Feed Tomatoes With an Organic Liquid Feed
Throughout the growing season, especially if growing tomatoes in containers, it is also a good idea to give liquid feeds. A potassium-rich organic tomato feed can be purchased, or you can make your own. One example of a home-made plant feed you could make is comfrey tea. Be sure that the feed you give does not have excessive nitrogen levels, however. A nitrogen rich feed can encourage leafy growth at the expense of flowers and fruit.
Remain Vigilant for Pests and Disease
It is important, when growing tomatoes, to keep a close eye on your crop. Tomato plants in an organic garden can be susceptible to a range of pests and diseases. The sooner you spot a problem, the more likely it is that you will be able to tackle it and prevent its spread.
Prevention is always better than ‘cure’. Keep your tomatoes as healthy as possible, and maintain good hygiene and environmental conditions. This means that disease is less likely to take hold. Maintain a healthy and biodiverse garden to keep pest numbers in check through natural predation.
Late blight is one of the most problematic tomato (and potato) diseases. Register for Blightwatch in the UK to be forewarned about this problem in your area.
Prune Your Tomato Plants
As your tomato plant grows, pinching off side stems which form between the main stem and a leaf can focus the plant on fruit formation and increase your yield overall. It is not absolutely essential, and is not required for all tomato types. But it can make plants healthier and open up the plant to allow fruits to ripen more successfully in the sun. Removing the lower leaves on more mature plants can also be a good idea.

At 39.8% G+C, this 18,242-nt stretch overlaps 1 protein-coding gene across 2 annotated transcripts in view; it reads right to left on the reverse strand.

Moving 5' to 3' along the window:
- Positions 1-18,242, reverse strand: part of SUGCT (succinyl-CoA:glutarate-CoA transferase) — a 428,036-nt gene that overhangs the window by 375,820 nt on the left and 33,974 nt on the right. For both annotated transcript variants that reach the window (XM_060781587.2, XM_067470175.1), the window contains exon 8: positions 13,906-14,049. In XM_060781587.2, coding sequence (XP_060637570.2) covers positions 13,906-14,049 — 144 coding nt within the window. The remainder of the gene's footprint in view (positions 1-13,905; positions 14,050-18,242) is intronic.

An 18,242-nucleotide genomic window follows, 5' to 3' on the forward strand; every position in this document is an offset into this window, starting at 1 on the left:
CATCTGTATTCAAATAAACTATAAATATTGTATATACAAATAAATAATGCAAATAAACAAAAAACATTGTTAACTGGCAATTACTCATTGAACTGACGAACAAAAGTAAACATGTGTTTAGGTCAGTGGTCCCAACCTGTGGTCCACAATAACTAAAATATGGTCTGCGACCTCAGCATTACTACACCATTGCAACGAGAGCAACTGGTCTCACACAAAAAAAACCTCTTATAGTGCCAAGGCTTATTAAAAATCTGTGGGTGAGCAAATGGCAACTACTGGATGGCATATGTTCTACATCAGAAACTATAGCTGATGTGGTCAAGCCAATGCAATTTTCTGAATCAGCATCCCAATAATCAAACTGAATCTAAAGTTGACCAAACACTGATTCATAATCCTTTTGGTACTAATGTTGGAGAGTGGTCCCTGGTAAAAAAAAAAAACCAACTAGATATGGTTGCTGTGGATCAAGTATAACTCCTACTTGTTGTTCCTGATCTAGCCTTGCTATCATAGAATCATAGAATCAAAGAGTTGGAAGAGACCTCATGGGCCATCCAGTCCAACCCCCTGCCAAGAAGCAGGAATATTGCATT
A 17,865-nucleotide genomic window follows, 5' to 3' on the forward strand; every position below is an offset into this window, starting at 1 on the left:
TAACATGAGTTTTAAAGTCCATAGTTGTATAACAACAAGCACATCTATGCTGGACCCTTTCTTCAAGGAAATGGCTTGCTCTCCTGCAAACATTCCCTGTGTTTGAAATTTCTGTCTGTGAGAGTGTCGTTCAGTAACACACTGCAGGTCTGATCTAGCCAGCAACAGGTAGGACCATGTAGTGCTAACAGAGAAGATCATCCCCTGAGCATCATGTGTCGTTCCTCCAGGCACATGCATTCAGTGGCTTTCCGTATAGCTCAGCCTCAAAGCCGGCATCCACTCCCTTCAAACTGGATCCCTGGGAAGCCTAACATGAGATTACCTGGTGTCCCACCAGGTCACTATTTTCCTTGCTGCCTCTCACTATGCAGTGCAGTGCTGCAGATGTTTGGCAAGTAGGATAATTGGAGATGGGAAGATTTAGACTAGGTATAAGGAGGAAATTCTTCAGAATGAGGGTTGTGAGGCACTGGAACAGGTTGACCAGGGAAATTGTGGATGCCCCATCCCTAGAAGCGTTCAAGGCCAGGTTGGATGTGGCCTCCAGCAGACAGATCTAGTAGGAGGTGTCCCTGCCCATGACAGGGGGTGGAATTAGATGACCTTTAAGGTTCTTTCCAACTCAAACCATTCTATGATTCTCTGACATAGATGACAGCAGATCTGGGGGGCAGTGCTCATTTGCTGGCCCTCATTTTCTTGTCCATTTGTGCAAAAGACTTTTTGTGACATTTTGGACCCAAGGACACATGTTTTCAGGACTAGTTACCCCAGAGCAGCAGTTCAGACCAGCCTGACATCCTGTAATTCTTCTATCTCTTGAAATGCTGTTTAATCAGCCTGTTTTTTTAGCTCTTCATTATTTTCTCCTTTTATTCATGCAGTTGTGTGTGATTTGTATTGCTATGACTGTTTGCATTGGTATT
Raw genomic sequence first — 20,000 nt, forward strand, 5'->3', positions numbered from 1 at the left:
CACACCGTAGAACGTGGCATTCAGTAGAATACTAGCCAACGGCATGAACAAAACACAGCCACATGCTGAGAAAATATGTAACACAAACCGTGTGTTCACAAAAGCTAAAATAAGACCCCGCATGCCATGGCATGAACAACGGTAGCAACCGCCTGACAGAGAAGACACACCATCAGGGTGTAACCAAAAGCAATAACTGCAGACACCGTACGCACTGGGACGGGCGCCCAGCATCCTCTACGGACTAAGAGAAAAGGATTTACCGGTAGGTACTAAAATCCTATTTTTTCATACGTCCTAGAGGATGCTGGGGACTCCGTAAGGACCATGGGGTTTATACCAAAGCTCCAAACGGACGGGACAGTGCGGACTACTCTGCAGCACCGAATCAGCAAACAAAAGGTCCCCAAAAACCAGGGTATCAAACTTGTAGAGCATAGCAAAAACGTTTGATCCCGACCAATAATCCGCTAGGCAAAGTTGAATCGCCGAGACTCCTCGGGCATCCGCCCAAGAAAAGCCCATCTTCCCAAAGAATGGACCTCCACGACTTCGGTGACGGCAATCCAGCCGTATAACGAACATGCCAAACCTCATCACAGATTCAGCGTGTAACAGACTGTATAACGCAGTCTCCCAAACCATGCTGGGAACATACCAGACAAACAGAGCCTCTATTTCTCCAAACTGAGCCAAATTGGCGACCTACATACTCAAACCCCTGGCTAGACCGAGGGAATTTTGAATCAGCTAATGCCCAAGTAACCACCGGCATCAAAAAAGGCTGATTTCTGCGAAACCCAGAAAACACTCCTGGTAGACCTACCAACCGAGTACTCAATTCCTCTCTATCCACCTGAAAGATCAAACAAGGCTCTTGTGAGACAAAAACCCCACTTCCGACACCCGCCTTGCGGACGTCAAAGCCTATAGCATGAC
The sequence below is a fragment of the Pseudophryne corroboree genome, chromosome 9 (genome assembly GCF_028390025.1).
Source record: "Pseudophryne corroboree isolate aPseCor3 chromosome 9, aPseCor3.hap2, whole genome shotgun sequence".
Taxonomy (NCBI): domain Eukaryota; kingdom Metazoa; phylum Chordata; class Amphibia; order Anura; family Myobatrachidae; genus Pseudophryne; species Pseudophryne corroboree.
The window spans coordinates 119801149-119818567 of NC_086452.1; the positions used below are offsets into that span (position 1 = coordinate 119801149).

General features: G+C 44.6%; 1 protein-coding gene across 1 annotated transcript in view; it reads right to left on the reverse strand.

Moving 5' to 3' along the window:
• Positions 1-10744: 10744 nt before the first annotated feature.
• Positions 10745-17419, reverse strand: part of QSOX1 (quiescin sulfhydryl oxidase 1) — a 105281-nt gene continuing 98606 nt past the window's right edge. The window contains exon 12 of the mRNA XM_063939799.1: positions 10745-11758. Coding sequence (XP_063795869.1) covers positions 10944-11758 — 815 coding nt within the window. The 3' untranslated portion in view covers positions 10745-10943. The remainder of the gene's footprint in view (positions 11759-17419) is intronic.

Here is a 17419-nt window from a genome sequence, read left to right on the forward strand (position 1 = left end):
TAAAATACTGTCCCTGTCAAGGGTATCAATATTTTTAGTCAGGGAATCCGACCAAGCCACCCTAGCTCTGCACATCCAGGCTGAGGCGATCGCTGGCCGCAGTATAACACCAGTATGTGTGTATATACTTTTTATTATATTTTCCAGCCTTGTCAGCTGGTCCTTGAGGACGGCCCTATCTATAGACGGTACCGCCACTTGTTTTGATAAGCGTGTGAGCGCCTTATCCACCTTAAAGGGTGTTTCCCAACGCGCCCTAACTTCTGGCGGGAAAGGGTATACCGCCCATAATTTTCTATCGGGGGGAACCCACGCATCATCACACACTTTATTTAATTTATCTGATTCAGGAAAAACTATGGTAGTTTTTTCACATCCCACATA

One other thing to note is that you can potentially use the side shoots to make cuttings of your tomato plants – to grow on into new tomato plants.
Make Sure You Get as Many Ripe Tomatoes As Possible
Finally, as the end of the season approaches, there are certain steps you can take to make sure you get as many ripe tomatoes as possible.
Give tomato plants more protection (e.g. row covers or cloches).
Place ripening fruit around your plants. These give off ethylene gas which encourages the fruits on the tomato plant to ripen.
Cut back on watering.
Trim lower foliage and cut off any flowers and small fruits to focus the plants on ripening green tomatoes which have a chance of reaching maturity by the end of the season.
Give tomato plants a tug to loosen their roots. This will ‘shock’ them into rushing to produce viable seeds as quickly as possible.
Remember, however, that even green tomatoes can be used and eaten in a range of different ways.
Do you have any more tips to share for a great tomato harvest? Let us know in the comments below.
Elizabeth Waddington is a writer and green living consultant living in Scotland. Permaculture and sustainability are at the heart of everything she does, from designing gardens and farms around the world, to inspiring and facilitating positive change for small companies and individuals.
She also works on her own property, where she grows fruit and vegetables, keeps chickens and is working on the eco-renovation of an old stone barn.
To get in touch, visit https://ewspconsultancy.com.